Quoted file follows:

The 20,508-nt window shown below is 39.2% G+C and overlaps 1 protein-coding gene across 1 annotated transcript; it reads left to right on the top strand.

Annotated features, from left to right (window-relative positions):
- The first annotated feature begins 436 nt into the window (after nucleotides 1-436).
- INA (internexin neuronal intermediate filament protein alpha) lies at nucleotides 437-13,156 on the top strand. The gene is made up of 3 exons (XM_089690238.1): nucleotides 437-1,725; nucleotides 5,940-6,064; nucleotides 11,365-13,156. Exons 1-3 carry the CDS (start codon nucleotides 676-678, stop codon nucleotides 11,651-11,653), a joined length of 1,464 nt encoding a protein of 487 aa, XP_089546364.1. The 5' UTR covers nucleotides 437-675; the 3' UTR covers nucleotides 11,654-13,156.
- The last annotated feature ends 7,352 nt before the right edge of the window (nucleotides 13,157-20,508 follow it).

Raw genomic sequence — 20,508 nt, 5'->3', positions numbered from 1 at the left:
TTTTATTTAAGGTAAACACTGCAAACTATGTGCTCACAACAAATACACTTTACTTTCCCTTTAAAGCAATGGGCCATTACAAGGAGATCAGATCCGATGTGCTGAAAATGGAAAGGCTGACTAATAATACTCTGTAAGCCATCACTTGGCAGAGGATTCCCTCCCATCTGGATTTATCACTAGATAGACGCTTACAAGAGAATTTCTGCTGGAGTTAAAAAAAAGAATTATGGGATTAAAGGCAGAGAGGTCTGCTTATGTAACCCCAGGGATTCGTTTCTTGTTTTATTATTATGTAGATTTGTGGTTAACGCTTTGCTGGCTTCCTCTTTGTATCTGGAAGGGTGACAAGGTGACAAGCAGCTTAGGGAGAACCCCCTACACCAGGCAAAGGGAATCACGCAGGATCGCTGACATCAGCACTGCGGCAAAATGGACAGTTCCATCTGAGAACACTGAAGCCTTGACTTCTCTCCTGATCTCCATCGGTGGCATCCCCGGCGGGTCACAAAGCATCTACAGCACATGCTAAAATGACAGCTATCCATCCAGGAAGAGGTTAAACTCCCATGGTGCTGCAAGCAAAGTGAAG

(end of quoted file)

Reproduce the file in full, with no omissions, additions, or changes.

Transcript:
The 20,508-nt window shown below is 39.2% G+C and overlaps 1 protein-coding gene across 1 annotated transcript; it reads left to right on the top strand.

Annotated features, from left to right (window-relative positions):
- The first annotated feature begins 436 nt into the window (after nucleotides 1-436).
- INA (internexin neuronal intermediate filament protein alpha) lies at nucleotides 437-13,156 on the top strand. The gene is made up of 3 exons (XM_089690238.1): nucleotides 437-1,725; nucleotides 5,940-6,064; nucleotides 11,365-13,156. Exons 1-3 carry the CDS (start codon nucleotides 676-678, stop codon nucleotides 11,651-11,653), a joined length of 1,464 nt encoding a protein of 487 aa, XP_089546364.1. The 5' UTR covers nucleotides 437-675; the 3' UTR covers nucleotides 11,654-13,156.
- The last annotated feature ends 7,352 nt before the right edge of the window (nucleotides 13,157-20,508 follow it).

Raw genomic sequence — 20,508 nt, 5'->3', positions numbered from 1 at the left:
TTTTATTTAAGGTAAACACTGCAAACTATGTGCTCACAACAAATACACTTTACTTTCCCTTTAAAGCAATGGGCCATTACAAGGAGATCAGATCCGATGTGCTGAAAATGGAAAGGCTGACTAATAATACTCTGTAAGCCATCACTTGGCAGAGGATTCCCTCCCATCTGGATTTATCACTAGATAGACGCTTACAAGAGAATTTCTGCTGGAGTTAAAAAAAAGAATTATGGGATTAAAGGCAGAGAGGTCTGCTTATGTAACCCCAGGGATTCGTTTCTTGTTTTATTATTATGTAGATTTGTGGTTAACGCTTTGCTGGCTTCCTCTTTGTATCTGGAAGGGTGACAAGGTGACAAGCAGCTTAGGGAGAACCCCCTACACCAGGCAAAGGGAATCACGCAGGATCGCTGACATCAGCACTGCGGCAAAATGGACAGTTCCATCTGAGAACACTGAAGCCTTGACTTCTCTCCTGATCTCCATCGGTGGCATCCCCGGCGGGTCACAAAGCATCTACAGCACATGCTAAAATGACAGCTATCCATCCAGGAAGAGGTTAAACTCCCATGGTGCTGCAAGCAAAGTGAAG